The Jewish Daily Forward welcomes reader comments in order to promote thoughtful discussion on issues of importance to the Jewish community. In the interest of maintaining a civil forum, The Jewish Daily Forwardrequires that all commenters be appropriately respectful toward our writers, other commenters and the subjects of the articles. Vigorous debate and reasoned critique are welcome; name-calling and personal invective are not. While we generally do not seek to edit or actively moderate comments, our spam filter prevents most links and certain key words from being posted and The Jewish Daily Forward reserves the right to remove comments for any reason.




Find us on Facebook!
  • "Despite the great pain and sadness surrounding a captured soldier, this should not shape the face of this particular conflict – not in making concessions and not in negotiations, not in sobering assessments of this operation’s achievements or the need to either retreat or move forward." Do you agree?
  • Why genocide is always wrong, period. And the fact that some are talking about it shows just how much damage the war in Gaza has already done.
  • Construction workers found a 75-year-old deli sign behind a closing Harlem bodega earlier this month. Should it be preserved?
  • "The painful irony in Israel’s current dilemma is that it has been here before." Read J.J. Goldberg's latest analysis of the conflict:
  • Law professor Dan Markel waited a shocking 19 minutes for an ambulance as he lay dying after being ambushed in his driveway. Read the stunning 911 transcript as neighbor pleaded for help.
  • Happy birthday to the Boy Who Lived! July 31 marks the day that Harry Potter — and his creator, J.K. Rowling — first entered the world. Harry is a loyal Gryffindorian, a matchless wizard, a native Parseltongue speaker, and…a Jew?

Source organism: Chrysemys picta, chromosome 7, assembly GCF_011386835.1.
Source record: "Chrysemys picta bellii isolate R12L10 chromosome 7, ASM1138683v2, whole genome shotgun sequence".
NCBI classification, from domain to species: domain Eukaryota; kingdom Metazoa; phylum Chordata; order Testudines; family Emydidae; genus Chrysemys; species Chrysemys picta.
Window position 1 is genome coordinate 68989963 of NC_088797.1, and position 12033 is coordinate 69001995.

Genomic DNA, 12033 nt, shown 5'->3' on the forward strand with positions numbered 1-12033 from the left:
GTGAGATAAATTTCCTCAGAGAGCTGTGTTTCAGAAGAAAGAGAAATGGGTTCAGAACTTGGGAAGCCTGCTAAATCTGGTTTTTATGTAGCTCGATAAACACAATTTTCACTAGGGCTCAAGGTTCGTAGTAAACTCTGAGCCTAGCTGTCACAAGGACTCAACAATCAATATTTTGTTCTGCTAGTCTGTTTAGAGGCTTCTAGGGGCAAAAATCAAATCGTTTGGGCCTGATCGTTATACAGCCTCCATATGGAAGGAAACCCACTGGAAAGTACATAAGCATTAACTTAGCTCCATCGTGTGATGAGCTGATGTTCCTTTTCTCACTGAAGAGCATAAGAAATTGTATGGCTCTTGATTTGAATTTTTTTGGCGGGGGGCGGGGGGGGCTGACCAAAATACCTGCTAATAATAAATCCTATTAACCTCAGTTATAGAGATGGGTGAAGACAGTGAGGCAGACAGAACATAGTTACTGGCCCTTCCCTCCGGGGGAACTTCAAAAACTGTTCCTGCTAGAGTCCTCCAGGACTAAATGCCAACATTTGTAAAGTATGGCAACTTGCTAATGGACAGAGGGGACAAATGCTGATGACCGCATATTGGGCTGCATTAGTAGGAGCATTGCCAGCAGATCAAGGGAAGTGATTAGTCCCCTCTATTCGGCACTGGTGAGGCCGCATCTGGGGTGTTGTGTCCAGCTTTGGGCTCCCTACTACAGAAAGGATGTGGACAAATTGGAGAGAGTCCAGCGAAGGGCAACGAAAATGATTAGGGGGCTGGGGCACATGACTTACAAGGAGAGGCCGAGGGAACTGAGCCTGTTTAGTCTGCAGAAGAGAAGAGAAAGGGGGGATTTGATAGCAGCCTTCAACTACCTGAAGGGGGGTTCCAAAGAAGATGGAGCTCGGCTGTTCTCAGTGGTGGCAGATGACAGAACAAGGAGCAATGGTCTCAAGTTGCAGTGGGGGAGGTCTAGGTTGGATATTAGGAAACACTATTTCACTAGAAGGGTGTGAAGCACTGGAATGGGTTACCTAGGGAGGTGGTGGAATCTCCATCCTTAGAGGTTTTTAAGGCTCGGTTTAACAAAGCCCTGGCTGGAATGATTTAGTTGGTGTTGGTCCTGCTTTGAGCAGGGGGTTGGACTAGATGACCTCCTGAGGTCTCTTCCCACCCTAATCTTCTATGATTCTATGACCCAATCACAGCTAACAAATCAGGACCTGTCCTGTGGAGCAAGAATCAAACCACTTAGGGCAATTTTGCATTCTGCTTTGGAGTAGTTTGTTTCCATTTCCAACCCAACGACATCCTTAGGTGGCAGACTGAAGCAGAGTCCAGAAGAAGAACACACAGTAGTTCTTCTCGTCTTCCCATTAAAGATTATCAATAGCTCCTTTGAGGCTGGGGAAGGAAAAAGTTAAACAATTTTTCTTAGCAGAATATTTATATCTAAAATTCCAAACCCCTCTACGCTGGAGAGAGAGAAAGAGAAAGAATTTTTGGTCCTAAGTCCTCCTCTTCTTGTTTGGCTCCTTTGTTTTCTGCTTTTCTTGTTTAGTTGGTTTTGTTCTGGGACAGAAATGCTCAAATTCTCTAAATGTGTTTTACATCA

• "Orwell would side with Israel for building a flourishing democracy, rather than Hamas, which imposed a floundering dictatorship. He would applaud the IDF, which warns civilians before bombing them in a justified war, not Hamas terrorists who cower behind their own civilians, target neighboring civilians, and planned to swarm civilian settlements on the Jewish New Year." Read Gil Troy's response to Daniel May's opinion piece:
  • "My dear Penelope, when you accuse Israel of committing 'genocide,' do you actually know what you are talking about?"
  • What's for #Shabbat dinner? Try Molly Yeh's coconut quinoa with dates and nuts. Recipe here:
  • Can animals suffer from PTSD?
  • Is anti-Zionism the new anti-Semitism?
  • "I thought I was the only Jew on a Harley Davidson, but I was wrong." — Gil Paul, member of the Hillel's Angels. http://jd.fo/g4cjH
  • “This is a dangerous region, even for people who don’t live there and say, merely express the mildest of concern about the humanitarian tragedy of civilians who have nothing to do with the warring factions, only to catch a rash of *** (bleeped) from everyone who went to your bar mitzvah! Statute of limitations! Look, a $50 savings bond does not buy you a lifetime of criticism.”
  • That sound you hear? That's your childhood going up in smoke.
  • from-cache

Would you like to receive updates about new stories?




















We will not share your e-mail address or other personal information.

Already subscribed? Manage your subscription.